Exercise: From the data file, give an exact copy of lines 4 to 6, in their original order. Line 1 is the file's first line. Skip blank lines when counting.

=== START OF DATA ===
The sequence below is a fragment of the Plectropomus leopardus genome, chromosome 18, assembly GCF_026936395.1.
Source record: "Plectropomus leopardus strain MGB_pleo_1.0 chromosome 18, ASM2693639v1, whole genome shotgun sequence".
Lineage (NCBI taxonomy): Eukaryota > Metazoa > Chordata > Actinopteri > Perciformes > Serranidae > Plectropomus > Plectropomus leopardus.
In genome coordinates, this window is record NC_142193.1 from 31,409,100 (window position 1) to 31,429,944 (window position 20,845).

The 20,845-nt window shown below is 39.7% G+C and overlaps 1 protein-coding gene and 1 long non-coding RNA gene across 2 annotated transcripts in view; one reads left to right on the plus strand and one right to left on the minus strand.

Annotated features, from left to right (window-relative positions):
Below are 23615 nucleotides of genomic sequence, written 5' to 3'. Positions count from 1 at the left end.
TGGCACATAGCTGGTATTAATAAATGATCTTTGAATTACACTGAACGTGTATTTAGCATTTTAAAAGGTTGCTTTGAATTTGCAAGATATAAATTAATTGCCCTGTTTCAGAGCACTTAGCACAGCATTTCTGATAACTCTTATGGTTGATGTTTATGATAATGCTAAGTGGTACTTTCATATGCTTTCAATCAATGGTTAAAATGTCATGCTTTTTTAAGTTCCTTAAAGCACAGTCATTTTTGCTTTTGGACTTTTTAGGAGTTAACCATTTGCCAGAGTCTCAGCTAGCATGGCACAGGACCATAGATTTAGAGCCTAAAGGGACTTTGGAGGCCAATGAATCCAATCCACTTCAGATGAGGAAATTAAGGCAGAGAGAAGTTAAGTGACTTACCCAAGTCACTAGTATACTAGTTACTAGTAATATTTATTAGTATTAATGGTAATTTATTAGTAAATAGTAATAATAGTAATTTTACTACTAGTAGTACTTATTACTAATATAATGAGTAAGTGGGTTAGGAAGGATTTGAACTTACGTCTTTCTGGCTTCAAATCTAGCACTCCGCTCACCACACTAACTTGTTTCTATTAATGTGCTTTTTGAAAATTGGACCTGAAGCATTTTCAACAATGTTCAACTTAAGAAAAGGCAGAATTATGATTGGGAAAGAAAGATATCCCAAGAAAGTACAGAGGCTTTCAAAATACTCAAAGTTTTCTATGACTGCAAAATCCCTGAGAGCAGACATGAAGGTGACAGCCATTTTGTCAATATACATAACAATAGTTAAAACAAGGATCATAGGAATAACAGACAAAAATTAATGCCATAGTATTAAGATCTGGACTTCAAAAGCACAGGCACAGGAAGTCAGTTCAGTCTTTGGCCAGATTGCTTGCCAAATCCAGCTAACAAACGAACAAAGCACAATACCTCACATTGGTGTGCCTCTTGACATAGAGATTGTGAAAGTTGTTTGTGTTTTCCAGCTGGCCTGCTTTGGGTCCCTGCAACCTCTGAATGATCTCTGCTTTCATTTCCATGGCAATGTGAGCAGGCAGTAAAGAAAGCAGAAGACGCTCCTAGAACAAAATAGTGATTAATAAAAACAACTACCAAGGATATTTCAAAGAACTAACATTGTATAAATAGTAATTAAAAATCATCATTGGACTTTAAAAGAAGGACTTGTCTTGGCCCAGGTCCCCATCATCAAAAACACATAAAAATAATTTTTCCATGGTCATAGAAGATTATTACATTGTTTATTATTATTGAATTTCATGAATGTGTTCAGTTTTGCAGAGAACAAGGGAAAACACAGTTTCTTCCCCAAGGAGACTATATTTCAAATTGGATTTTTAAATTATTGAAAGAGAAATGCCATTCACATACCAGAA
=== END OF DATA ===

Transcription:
In genome coordinates, this window is record NC_142193.1 from 31,409,100 (window position 1) to 31,429,944 (window position 20,845).

The 20,845-nt window shown below is 39.7% G+C and overlaps 1 protein-coding gene and 1 long non-coding RNA gene across 2 annotated transcripts in view; one reads left to right on the plus strand and one right to left on the minus strand.

Annotated features, from left to right (window-relative positions):